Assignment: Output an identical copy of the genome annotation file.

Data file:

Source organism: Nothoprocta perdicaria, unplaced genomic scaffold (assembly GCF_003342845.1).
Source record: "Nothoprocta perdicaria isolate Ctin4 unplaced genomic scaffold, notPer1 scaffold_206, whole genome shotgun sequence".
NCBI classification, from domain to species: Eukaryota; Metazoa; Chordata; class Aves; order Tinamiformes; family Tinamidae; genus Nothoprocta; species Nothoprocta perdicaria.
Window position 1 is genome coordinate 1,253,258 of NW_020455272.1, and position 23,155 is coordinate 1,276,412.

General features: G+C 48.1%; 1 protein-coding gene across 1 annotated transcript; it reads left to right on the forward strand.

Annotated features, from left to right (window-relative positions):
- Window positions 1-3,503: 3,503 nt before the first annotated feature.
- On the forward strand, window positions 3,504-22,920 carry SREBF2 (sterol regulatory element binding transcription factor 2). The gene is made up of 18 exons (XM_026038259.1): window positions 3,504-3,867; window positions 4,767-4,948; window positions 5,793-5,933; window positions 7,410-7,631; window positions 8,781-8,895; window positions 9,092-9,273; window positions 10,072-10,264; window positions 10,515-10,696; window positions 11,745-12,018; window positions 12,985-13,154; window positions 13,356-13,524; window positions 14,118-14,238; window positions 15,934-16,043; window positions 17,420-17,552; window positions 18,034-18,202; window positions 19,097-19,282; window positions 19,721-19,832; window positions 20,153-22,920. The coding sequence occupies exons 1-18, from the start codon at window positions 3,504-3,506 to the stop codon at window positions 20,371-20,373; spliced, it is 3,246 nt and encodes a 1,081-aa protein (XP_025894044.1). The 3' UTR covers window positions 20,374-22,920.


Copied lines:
Source organism: Nothoprocta perdicaria, unplaced genomic scaffold (assembly GCF_003342845.1).
Source record: "Nothoprocta perdicaria isolate Ctin4 unplaced genomic scaffold, notPer1 scaffold_206, whole genome shotgun sequence".
NCBI classification, from domain to species: Eukaryota; Metazoa; Chordata; class Aves; order Tinamiformes; family Tinamidae; genus Nothoprocta; species Nothoprocta perdicaria.
Window position 1 is genome coordinate 1,253,258 of NW_020455272.1, and position 23,155 is coordinate 1,276,412.

General features: G+C 48.1%; 1 protein-coding gene across 1 annotated transcript; it reads left to right on the forward strand.

Annotated features, from left to right (window-relative positions):
- Window positions 1-3,503: 3,503 nt before the first annotated feature.
- On the forward strand, window positions 3,504-22,920 carry SREBF2 (sterol regulatory element binding transcription factor 2). The gene is made up of 18 exons (XM_026038259.1): window positions 3,504-3,867; window positions 4,767-4,948; window positions 5,793-5,933; window positions 7,410-7,631; window positions 8,781-8,895; window positions 9,092-9,273; window positions 10,072-10,264; window positions 10,515-10,696; window positions 11,745-12,018; window positions 12,985-13,154; window positions 13,356-13,524; window positions 14,118-14,238; window positions 15,934-16,043; window positions 17,420-17,552; window positions 18,034-18,202; window positions 19,097-19,282; window positions 19,721-19,832; window positions 20,153-22,920. The coding sequence occupies exons 1-18, from the start codon at window positions 3,504-3,506 to the stop codon at window positions 20,371-20,373; spliced, it is 3,246 nt and encodes a 1,081-aa protein (XP_025894044.1). The 3' UTR covers window positions 20,374-22,920.